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Applying the Robbins Principle to further education and apprenticeship

Britain does well at higher education, and badly for its non-graduates. The main problem is our failure to train more people when they are young. Shockingly, 30 per cent of 18 year olds are not in education or training - many more than in our competitor countries. Low skills for this group are a major cause of low national productivity and high wage inequality. Due to the shortage of skills, the rate of return to developing skills through further education and apprenticeship is high, but the facilities for skill development are far too thin on the ground.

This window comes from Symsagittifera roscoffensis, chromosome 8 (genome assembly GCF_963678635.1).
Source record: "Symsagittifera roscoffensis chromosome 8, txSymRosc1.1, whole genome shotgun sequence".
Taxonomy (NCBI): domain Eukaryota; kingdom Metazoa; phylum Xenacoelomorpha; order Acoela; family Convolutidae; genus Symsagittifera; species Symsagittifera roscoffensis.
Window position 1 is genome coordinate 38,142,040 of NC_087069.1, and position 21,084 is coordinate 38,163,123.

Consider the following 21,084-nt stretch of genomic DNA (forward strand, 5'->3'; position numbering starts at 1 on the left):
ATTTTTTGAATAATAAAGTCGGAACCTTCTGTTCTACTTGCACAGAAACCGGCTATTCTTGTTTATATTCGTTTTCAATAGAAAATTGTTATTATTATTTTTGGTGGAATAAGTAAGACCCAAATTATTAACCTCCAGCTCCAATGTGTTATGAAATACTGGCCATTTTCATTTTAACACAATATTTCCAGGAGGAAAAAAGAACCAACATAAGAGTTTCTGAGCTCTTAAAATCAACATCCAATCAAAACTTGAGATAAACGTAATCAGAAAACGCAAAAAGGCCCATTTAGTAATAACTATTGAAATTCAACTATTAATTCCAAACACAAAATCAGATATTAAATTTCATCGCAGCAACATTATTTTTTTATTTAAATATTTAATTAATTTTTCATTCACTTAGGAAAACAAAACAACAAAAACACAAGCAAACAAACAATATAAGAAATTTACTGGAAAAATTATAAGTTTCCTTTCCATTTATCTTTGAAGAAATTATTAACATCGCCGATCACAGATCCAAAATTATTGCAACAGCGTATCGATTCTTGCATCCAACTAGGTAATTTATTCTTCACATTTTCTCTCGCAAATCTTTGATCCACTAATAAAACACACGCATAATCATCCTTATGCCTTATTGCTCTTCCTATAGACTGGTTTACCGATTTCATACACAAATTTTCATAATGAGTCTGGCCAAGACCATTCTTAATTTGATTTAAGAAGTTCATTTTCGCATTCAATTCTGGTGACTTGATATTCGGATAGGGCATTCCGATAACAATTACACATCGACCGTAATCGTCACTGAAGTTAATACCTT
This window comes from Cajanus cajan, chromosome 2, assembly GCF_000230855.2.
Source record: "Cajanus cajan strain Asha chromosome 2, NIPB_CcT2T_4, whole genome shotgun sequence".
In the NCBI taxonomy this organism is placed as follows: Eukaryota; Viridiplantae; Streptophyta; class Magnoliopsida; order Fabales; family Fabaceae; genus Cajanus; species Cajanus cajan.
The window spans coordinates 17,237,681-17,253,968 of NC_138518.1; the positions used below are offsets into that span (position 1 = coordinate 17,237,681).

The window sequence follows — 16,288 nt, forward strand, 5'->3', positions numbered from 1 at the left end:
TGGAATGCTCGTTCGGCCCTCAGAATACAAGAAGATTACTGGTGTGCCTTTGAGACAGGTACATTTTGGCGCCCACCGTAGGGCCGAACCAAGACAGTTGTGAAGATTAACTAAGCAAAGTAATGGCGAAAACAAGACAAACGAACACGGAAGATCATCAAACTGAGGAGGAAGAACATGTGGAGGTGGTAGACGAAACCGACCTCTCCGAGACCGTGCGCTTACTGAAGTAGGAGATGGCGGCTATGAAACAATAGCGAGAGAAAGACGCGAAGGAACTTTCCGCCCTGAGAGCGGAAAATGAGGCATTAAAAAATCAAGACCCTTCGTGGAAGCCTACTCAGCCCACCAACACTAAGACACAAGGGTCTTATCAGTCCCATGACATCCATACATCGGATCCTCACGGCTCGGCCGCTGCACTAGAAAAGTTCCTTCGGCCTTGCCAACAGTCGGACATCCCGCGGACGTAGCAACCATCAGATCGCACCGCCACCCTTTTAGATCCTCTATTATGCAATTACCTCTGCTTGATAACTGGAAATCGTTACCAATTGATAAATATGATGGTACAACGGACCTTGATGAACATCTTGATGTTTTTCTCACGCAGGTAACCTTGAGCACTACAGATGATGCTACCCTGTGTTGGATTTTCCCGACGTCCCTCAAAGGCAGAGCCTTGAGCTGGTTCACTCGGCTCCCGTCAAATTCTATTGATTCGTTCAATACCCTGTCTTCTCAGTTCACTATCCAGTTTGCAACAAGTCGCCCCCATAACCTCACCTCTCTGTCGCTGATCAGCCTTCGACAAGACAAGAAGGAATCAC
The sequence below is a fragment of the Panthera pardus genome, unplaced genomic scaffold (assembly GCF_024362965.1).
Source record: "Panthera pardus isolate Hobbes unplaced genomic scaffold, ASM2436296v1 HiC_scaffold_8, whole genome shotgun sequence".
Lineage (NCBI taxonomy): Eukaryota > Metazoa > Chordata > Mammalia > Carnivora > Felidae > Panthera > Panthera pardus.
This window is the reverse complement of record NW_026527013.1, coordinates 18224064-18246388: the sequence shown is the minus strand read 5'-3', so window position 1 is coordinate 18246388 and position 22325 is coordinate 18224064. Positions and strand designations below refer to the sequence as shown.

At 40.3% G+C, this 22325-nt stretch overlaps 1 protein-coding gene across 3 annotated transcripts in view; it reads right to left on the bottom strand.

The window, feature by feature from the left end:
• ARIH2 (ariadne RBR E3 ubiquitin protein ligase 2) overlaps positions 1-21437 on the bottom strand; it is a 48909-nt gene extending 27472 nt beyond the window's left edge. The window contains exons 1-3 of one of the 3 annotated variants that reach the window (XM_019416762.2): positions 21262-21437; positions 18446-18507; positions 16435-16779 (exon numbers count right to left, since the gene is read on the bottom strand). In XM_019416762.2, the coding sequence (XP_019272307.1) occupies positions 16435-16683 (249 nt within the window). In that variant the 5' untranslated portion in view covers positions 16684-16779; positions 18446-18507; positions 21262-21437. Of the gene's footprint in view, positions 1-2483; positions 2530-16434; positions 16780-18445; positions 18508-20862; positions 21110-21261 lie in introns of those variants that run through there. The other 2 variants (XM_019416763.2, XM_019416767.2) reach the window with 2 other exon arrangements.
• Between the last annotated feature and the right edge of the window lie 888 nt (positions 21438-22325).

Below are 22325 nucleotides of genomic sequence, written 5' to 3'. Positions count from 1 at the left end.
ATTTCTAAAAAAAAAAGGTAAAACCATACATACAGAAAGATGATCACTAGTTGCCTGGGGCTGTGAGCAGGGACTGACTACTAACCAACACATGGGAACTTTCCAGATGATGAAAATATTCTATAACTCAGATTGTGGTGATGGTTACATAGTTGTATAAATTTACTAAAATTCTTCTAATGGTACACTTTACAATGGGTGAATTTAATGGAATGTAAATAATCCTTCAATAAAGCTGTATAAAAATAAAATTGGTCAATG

Higher education has gone well because policy towards it has been guided by the Robbins Principle. This says that qualified people wishing to progress further should expect to find a place. But this principle has never been applied to the 'other 50 per cent' - those going down the vocational route. If we want better productivity and higher wages, it is time to apply the Robbins Principle to them also. Doing so would require major changes in further education, and the supply of apprenticeship places for young people.

Richard Layard, Sandra McNally and Guglielmo Ventura

24 October 2023

The Economy 2030 Inquiry

Applying the Robbins Principle to further education and apprenticeship

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This External publication is part of the centre's Community Wellbeing programme, Education and skills programme.